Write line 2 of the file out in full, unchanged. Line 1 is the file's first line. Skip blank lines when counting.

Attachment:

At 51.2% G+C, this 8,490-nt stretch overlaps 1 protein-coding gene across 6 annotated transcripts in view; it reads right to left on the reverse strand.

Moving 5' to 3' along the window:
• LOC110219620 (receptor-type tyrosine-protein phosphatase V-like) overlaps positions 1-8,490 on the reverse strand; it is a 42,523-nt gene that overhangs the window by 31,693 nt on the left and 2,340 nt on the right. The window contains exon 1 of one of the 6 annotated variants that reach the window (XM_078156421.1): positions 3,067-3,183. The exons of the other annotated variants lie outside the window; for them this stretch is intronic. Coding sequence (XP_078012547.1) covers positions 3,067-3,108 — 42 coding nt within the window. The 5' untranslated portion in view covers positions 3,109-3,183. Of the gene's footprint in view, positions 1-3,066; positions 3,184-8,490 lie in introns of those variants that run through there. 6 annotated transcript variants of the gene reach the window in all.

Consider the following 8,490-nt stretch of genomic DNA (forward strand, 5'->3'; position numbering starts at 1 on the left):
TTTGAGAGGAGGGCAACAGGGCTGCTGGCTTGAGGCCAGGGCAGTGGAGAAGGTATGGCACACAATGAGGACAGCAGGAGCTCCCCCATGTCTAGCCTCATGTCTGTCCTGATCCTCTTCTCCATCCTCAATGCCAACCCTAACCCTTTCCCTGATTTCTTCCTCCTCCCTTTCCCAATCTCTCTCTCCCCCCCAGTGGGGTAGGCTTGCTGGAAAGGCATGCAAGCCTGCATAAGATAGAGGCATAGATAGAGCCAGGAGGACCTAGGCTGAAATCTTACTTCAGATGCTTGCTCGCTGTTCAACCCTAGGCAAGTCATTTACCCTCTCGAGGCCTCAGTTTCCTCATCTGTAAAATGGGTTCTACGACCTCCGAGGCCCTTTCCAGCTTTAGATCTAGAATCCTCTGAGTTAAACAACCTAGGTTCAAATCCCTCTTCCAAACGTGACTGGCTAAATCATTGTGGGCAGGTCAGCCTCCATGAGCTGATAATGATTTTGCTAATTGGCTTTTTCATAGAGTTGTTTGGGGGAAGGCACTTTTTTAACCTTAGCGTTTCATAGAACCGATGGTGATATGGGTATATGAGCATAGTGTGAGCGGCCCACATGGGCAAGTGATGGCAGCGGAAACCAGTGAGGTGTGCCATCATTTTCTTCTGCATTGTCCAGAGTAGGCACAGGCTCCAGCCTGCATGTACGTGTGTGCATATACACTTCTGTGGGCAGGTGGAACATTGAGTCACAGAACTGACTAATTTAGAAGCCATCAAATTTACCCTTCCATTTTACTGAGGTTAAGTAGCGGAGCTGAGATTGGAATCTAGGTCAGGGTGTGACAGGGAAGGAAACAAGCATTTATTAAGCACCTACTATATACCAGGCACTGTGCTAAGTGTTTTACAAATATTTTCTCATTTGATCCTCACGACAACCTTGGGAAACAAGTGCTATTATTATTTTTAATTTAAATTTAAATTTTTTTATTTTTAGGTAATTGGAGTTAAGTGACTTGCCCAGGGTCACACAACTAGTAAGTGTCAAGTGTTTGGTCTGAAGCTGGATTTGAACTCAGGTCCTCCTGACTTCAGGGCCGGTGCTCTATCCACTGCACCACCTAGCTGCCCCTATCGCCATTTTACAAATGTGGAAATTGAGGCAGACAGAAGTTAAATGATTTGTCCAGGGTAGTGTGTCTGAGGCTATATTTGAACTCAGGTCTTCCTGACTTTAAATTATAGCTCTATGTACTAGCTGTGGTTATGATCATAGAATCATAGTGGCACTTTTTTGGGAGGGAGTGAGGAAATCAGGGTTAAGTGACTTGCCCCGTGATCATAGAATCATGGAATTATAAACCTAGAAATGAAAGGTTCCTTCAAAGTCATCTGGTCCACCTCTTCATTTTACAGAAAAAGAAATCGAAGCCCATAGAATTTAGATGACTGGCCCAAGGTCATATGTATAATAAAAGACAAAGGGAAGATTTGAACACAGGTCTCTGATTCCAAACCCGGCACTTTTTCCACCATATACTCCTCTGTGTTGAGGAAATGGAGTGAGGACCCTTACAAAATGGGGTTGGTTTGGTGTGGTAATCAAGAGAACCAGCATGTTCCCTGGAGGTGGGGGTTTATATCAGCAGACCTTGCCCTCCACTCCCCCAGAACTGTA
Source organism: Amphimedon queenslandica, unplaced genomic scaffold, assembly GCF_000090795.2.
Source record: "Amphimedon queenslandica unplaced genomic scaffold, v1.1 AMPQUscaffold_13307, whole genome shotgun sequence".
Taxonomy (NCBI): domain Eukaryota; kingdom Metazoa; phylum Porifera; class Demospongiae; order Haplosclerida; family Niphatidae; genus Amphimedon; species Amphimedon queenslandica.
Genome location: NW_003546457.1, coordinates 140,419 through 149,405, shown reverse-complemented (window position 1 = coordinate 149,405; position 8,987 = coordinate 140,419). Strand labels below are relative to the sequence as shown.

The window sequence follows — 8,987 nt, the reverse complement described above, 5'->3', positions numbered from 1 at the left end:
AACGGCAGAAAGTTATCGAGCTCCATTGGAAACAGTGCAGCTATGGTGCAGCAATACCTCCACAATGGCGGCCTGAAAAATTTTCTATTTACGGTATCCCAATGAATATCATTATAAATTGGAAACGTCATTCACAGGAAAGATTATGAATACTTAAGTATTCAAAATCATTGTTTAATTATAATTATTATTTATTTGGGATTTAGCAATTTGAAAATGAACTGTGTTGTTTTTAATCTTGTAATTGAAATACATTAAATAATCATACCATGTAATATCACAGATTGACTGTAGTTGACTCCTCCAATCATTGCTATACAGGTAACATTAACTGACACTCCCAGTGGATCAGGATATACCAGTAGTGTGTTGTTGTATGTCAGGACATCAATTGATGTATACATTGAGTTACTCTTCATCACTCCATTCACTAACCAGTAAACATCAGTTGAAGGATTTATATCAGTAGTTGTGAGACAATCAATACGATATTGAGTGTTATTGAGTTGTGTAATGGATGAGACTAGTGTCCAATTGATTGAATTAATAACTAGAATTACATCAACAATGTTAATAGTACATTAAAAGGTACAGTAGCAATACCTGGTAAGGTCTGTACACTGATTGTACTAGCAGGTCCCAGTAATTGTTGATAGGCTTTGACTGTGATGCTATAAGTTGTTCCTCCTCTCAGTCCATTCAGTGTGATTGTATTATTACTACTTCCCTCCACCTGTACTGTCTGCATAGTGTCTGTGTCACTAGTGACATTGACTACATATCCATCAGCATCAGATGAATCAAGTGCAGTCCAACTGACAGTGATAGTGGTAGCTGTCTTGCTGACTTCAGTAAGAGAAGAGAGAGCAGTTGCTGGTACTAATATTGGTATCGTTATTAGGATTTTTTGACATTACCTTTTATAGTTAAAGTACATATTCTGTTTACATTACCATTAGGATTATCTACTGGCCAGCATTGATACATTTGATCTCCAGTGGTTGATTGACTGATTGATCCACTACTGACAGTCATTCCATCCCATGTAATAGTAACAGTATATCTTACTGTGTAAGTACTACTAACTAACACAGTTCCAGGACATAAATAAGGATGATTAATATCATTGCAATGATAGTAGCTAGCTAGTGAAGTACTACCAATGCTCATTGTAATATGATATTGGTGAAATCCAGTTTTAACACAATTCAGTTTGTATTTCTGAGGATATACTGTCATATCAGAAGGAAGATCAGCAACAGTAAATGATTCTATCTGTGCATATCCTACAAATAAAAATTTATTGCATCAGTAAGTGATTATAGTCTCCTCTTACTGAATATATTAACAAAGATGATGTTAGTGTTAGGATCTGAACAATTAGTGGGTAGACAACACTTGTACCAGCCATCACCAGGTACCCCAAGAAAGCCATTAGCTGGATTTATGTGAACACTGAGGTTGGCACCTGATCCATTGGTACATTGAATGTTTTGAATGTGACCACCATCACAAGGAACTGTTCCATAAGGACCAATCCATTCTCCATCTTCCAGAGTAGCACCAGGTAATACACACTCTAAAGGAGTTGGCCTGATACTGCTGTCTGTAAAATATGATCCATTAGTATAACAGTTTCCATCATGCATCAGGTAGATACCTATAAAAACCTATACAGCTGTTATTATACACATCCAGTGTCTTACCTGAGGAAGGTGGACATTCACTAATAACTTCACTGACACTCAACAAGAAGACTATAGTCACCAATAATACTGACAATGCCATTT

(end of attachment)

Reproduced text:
Moving 5' to 3' along the window: